Cuddles with your furry friend are extra welcome on cold days, but the winter months also carry some unique challenges for dog health and safety. So, with the coldest weather ahead of us, we’ve put together a few tips on winter care to help you keep your dog safe and healthy this winter.
Winter Care for Dogs: Top 5 Tips for Dog Health
Cold Weather Tip #1: Limit exposure
When temperatures drop, so too must the duration of outdoor adventures. If you’re used to long walks and bouts of play outside, keep an eye on the temperature and pay close attention to your dog’s comfort level. Dogs and cold weather shouldn’t mix for too long—hypothermia and frostbite become real dangers as the temperatures dip below freezing.
If you’re still walking your usual route but your doggo seems to lose some of her familiar energy by the end, you might want to map out a shorter jaunt for the colder months. You may be bundled up in cold weather gear, but your pupper is working with a considerably more limited wardrobe—and burning additional calories just keeping warm. This tip is essential for dog health and safety.
Cold Weather Tip #2: Bundle up
Speaking of coats, your dog might need some extra insulation during cold weather. Dogs that are on the smaller side have less body mass and therefore don’t generate as much heat. Dogs with short coats—or no coat, like a Chinese Crested or Peruvian Inca Orchid—definitely require additional insulation in winter weather.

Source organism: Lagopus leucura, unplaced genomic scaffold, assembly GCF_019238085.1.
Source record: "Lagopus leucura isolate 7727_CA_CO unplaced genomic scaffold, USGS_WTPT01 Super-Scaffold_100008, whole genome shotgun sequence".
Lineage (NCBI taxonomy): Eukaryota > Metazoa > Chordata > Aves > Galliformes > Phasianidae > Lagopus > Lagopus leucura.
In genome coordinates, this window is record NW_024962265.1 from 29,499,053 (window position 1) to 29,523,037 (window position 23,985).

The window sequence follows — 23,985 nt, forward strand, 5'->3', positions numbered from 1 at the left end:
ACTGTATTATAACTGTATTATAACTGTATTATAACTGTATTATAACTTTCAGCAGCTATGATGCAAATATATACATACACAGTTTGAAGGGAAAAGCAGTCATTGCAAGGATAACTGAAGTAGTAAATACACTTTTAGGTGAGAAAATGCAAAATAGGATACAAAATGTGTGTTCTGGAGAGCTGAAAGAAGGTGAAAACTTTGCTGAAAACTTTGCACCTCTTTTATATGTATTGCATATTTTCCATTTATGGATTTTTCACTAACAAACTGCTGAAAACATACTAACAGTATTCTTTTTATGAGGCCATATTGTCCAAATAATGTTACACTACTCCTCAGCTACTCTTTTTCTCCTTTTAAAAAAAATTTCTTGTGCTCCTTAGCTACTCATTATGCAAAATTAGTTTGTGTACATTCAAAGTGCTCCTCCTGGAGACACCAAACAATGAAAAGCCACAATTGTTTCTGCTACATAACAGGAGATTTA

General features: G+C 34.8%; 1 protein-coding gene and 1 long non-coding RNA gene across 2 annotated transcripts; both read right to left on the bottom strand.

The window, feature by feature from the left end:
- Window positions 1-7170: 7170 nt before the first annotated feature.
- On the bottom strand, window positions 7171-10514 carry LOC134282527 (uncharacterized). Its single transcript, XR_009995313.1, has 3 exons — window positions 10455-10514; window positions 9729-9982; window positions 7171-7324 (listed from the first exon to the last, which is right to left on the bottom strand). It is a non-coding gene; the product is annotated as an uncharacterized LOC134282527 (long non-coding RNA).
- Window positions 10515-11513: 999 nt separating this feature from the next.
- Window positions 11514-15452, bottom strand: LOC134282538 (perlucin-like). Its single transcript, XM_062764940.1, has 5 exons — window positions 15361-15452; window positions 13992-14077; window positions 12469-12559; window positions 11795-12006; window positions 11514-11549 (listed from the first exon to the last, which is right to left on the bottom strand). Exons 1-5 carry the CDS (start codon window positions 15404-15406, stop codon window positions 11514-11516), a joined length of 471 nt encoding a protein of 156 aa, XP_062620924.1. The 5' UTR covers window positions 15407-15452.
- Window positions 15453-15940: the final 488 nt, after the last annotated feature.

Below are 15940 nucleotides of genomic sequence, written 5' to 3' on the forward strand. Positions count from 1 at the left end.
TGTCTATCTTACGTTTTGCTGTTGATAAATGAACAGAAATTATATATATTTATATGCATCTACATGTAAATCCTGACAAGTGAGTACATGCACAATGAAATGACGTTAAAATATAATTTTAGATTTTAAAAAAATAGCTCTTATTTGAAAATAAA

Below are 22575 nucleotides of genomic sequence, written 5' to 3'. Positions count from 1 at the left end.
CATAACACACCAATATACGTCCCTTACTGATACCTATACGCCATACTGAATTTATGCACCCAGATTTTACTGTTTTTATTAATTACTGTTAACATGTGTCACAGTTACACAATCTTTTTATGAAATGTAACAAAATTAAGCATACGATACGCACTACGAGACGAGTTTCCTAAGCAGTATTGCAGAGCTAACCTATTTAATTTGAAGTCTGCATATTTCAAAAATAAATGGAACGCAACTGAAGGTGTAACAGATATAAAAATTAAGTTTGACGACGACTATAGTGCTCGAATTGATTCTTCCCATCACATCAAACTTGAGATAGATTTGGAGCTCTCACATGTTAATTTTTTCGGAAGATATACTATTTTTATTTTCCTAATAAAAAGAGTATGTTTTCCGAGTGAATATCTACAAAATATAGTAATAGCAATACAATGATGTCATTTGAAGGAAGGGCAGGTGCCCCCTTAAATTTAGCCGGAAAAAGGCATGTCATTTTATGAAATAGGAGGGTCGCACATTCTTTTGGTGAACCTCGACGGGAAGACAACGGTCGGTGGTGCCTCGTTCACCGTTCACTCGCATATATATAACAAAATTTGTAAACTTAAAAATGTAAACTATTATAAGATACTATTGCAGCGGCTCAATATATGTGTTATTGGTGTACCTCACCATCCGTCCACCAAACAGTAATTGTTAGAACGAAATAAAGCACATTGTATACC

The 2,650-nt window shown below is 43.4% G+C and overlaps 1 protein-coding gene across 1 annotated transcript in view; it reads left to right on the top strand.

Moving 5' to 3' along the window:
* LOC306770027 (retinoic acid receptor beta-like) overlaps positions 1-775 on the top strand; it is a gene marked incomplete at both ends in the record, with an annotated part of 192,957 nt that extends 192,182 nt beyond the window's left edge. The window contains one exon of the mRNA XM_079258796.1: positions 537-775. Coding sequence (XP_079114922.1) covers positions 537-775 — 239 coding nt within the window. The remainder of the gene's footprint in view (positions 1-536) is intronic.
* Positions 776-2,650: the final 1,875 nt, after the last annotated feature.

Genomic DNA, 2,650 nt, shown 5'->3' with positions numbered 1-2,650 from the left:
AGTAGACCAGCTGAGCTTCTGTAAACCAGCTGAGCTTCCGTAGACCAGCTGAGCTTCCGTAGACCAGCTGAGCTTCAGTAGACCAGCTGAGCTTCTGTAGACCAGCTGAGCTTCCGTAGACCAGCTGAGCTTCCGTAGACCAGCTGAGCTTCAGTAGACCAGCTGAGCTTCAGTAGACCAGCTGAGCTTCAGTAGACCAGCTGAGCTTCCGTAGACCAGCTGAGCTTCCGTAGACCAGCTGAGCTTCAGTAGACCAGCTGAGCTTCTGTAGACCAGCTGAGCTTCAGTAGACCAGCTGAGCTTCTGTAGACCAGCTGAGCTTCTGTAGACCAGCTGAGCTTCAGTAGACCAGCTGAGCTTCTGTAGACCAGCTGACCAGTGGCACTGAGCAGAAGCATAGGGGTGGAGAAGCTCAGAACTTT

If your pup could use an extra layer, find a warm dog coat that fits well. Consider getting at least two—that way, you’ll always have a dry one on hand. A damp or wet coat is counter-productive since it can exponentially increase the risk of hypothermia.
Cold Weather Tip #3: Protect those paws
Cold surfaces, ice, and snow can be rough on your pup’s feet. The addition of salt on roads and sidewalks can be especially irritating, and even dangerous, to sensitive paws. Toy breeds like Yorkshire Terriers and Miniature Pinschers tend to be especially susceptible to extreme cold. If your regular walk and play areas get salted in the winter, consider protecting your dog’s paws with some winter booties or paw balm.
Once you’re back home, towel your pup’s paws or rinse them in warm water, making sure to get any snow, ice or salt between the toes. For longer haired or lower-to-the-ground pups, be sure to cleanse any salt from their bellies, tails, and ears, too.
Cold Weather Tip #4: Stave off kennel cough
Just like human flu season, kennel cough is most prevalent in the colder months. Officially called canine infectious tracheobronchitis, kennel cough is highly contagious and is commonly spread in places like kennels, dog parks and doggy daycare where there are a lot of dogs coming and going.
Arming your pup with the bordetella vaccination is a good preventative measure and is sometimes required at boarding facilities. However, even vaccinated pups aren’t 100 percent immune. The most prevalent symptom is a honk-like cough. Your dog might also exhibit a runny nose, fatigue, or a low-grade fever. If you’re worried your pup might have picked up kennel cough, contact your vet who can treat it with antibiotics.
Cold Weather Tip #5: Know your dog’s history
Breeds like Samoyeds, St. Bernards, and Alaskan Malamutes are winter weather pros with cold-resistant, double-layered coats. Greyhounds, Whippets, and Chihuahuas, on the other hand, are examples of breeds who require extra care in cold climates.
Knowing your dog’s background and the climates in which its ancestors acclimated can help you be more informed when it comes to your dog’s preparedness for colder weather.
Testing your dog’s DNA can provide insight into your dog’s background with a full breed breakdown. It will also test for over 160 diseases and a number of traits. Grab your DNA kit today—and stay warm out there!